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While composing **the** ‘Geometry of **the** Great Pyramid’ for **the** Graham Hancock Forum (1), I found myself (unexpectedly) growing more and more incredulous that ancient Egyptians could have done maths like that. How could **they** have appreciated **the** amazing properties of **the** Great Pyramid’s unique pi/phi slope angle without that?

[NB, you might wish to read **the** earlier math section to refresh your memory] Instead, **they** had gradients for measuring slope, i.e. I found that slopes of **the** descending passages were related to those of **the** first and second **pyramids** as precise angle bisections, within an arcminute – which could surely not have been done using ancient Egyptian mathematics.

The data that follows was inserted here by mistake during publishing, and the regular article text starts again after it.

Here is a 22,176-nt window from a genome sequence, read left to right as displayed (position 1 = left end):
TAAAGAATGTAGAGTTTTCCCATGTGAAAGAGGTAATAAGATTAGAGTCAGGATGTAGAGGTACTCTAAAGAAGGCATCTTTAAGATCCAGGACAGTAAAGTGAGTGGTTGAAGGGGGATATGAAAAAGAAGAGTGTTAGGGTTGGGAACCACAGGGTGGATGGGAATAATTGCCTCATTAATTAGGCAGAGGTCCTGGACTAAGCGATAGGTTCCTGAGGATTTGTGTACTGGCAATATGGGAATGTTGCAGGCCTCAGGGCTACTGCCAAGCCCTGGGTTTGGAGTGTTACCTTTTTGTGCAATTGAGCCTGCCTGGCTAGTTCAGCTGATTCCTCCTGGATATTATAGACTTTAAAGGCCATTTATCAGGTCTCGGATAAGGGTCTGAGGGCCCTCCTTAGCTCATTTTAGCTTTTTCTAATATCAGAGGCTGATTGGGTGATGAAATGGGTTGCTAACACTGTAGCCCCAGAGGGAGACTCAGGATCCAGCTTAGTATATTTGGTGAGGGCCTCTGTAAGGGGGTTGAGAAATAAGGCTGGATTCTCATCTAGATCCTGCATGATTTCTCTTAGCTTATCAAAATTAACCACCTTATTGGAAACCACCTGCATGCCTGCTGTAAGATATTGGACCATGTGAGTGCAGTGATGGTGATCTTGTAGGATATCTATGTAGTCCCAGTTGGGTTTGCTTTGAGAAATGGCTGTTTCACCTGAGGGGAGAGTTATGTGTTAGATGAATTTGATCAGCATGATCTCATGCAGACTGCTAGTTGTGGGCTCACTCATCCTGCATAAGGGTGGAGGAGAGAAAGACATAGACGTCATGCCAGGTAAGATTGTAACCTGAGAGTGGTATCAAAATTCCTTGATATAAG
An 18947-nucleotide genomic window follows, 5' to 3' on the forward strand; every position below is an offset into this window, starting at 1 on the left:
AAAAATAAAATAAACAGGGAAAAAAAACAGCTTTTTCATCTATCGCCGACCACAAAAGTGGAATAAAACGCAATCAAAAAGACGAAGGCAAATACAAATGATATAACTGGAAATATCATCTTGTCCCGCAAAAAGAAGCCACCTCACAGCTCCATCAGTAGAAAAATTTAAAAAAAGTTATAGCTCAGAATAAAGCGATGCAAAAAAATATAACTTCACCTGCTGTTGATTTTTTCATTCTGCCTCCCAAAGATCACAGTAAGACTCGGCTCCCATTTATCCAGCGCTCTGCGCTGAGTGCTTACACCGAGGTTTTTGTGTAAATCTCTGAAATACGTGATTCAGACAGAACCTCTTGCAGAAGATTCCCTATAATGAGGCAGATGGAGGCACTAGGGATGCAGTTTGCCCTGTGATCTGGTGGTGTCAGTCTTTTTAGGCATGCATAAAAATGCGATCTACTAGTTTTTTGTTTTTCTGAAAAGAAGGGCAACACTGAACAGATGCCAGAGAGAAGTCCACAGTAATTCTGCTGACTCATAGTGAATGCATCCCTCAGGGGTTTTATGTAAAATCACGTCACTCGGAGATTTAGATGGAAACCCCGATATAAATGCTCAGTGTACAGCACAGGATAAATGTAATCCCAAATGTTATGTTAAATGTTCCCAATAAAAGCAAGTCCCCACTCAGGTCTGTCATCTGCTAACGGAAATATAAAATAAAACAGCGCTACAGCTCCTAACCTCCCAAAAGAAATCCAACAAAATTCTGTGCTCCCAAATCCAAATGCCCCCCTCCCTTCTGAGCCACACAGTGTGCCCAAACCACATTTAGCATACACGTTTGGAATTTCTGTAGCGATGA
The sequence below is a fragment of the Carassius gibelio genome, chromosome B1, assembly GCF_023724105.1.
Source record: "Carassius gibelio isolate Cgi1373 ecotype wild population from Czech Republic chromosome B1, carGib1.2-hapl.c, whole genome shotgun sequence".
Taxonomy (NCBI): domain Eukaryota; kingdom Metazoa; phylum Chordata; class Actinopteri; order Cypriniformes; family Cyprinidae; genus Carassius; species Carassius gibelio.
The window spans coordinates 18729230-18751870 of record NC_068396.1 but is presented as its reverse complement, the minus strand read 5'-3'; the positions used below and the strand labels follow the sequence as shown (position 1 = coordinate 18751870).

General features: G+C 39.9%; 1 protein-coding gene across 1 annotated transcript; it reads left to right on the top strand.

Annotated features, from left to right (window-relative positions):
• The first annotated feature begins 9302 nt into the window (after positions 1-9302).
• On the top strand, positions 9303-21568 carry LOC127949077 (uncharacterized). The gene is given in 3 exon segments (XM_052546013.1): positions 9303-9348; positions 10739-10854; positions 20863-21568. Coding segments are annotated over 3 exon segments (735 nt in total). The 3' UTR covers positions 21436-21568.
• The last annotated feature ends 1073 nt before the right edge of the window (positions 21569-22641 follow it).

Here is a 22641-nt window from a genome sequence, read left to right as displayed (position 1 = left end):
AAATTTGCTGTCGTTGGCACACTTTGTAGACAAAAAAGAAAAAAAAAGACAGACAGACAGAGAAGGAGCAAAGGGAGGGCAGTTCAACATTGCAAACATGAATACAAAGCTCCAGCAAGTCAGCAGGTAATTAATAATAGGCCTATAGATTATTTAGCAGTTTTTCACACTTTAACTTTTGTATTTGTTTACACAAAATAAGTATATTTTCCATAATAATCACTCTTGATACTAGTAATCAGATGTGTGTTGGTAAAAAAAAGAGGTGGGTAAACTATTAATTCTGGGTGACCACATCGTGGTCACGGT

(5) **The** distance from **the** top of **the** pyramid to **the** base of **the** King’s Chamber, in relation to pyramid height, exactly expresses **the** root-two value.

Egyptian units of measure contain this concept, insofar as *they* convert from area to linear measure, (from remens to Royal cubits) but as far as anyone knows *they* did not have a precise value as here used.

(4) But Egyptian maths did not ‘square *the* circle’ in this manner, by equating *the* circumference of a circle with *the* perimeter of a square – only *the* Greeks did that, aeons later.

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